RL: A visit to any wine producing region is, for me, inspiring, exciting, educational, challenging. I believe this is not surprising because all regions are part of a remarkable family. We are all farmers, we share passion for what we do, understand the joys and disappointments of our profession, and I think we share a common respect. For all our commonality, each region is unique and produces distinctive wines. I find the discovery of the terroir and intent of the winemakers behind the wines they produce exhilarating.


KM: Do you believe that women approach wine differently than men and if so, in what way?

RL: I think women approach life differently than men, and that carries over into their opinions of wine and the wine business.


KM: Your grown daughters—Erin and Shannon—have become involved in Lail Vineyards. When they were growing up, how did you teach them about wine?

 RL: Unfortunately, when the girls were small, we did not have a winery for them to wander in and out of. However, we did spend summers at Inglenook Ranch before it was sold. And there were so many stories and conversations we shared about our heritage in the business. Jon, their dad, worked in the wine business with the family that bought our ranch for a few years. The wine business was part of our life as a family.  just growing up in Napa Valley is an environmental immersion into the wine business.  It becomes a part of your pulse.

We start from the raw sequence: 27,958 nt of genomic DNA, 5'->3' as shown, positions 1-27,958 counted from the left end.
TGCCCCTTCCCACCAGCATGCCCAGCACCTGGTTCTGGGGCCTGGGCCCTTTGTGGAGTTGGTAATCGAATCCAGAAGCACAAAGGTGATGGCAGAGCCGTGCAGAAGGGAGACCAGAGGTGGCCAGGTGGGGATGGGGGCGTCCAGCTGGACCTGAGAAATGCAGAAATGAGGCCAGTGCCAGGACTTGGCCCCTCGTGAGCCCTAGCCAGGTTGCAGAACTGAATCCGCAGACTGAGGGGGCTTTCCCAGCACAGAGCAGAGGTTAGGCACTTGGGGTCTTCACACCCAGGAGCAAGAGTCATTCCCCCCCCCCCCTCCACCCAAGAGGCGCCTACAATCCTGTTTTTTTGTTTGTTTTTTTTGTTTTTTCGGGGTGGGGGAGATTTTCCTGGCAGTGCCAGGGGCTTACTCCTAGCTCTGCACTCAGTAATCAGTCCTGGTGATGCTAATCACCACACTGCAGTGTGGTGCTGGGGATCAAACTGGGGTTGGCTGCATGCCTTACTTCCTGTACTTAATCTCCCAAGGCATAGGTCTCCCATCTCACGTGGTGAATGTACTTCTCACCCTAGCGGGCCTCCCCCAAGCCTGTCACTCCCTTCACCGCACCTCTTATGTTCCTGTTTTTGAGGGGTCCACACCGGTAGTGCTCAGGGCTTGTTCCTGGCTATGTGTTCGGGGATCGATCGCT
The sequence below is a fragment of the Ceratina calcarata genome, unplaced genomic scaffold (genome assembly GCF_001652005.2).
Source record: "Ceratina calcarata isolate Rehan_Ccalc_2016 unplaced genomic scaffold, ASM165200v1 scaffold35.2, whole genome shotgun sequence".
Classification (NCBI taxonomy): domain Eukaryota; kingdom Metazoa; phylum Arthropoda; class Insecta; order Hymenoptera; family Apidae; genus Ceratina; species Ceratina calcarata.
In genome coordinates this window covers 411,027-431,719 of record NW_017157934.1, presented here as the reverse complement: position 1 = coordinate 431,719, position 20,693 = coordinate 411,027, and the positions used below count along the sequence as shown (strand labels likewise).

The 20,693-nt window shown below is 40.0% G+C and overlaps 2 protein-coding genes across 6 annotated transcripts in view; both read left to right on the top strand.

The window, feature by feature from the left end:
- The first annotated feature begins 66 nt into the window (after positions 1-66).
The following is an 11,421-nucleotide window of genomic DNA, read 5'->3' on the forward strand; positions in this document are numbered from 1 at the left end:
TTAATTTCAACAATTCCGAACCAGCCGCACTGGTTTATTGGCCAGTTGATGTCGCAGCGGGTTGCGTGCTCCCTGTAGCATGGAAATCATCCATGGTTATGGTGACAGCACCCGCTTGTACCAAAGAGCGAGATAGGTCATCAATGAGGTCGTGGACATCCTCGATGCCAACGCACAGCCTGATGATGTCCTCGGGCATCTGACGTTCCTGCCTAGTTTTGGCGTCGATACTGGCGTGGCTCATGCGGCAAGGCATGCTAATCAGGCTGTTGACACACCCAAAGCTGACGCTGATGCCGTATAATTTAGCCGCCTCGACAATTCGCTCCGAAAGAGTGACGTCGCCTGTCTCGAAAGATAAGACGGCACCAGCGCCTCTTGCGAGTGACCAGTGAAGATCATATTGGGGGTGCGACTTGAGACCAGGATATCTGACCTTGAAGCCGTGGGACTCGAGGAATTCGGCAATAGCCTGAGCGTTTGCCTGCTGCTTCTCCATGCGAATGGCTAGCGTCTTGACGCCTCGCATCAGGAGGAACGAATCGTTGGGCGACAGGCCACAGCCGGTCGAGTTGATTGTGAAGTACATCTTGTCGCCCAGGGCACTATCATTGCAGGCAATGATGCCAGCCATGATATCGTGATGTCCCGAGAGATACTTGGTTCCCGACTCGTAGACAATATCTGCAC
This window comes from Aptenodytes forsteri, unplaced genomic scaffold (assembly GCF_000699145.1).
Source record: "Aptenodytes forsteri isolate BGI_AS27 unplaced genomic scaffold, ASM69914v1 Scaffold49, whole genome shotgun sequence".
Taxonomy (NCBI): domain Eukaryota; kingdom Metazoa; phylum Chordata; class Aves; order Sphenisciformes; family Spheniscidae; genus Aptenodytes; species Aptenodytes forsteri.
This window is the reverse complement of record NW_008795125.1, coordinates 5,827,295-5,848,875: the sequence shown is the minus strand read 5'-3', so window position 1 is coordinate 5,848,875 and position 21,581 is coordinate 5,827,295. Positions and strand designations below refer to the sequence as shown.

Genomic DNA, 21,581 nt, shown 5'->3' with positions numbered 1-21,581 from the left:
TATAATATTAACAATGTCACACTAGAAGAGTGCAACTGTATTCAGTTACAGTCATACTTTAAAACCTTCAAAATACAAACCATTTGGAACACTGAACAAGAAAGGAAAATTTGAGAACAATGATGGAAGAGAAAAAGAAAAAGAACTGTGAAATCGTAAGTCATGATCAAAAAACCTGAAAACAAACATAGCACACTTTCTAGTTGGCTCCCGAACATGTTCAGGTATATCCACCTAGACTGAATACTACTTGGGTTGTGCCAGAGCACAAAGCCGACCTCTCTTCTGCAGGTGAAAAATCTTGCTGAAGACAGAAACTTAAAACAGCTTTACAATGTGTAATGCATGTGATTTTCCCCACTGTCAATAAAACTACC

KM: What advice would you give a young woman in the wine industry who ultimately wants to own a winery one day?

 RL: There is a hurricane of responses which bombard me, but I will just name a few.  I would recommend four basic things:

  1. Examine carefully why you would like to own a winery? Do you have a story behind this desire?  Do you have a passion for wine?  What kind of wines do you like?  What kind of wines would you like to make? Do you have good basic business sense? Where will the financial backing come from?
  1. Get a job working for a small winery so that you can learn as much as possible about the full extent of what is needed in a winery. Perhaps intern abroad as well as working in the U.S.
  1. Get a job working for a winery in sales or as a sales representative for a distributor. Get a sense of how the marketplace works. So many people are mesmerized by the allure of making wines without any idea of how they are going to sell them.
  2. Develop friendships or mentorships with women who have wineries or are in high profile positions of influence. Don’t limit these future colleagues to solely women as men can be very helpful as well.  These are the people who can save you hours of experimental time and be resources for problem solving.  They can also be primary ambassadors for your brand.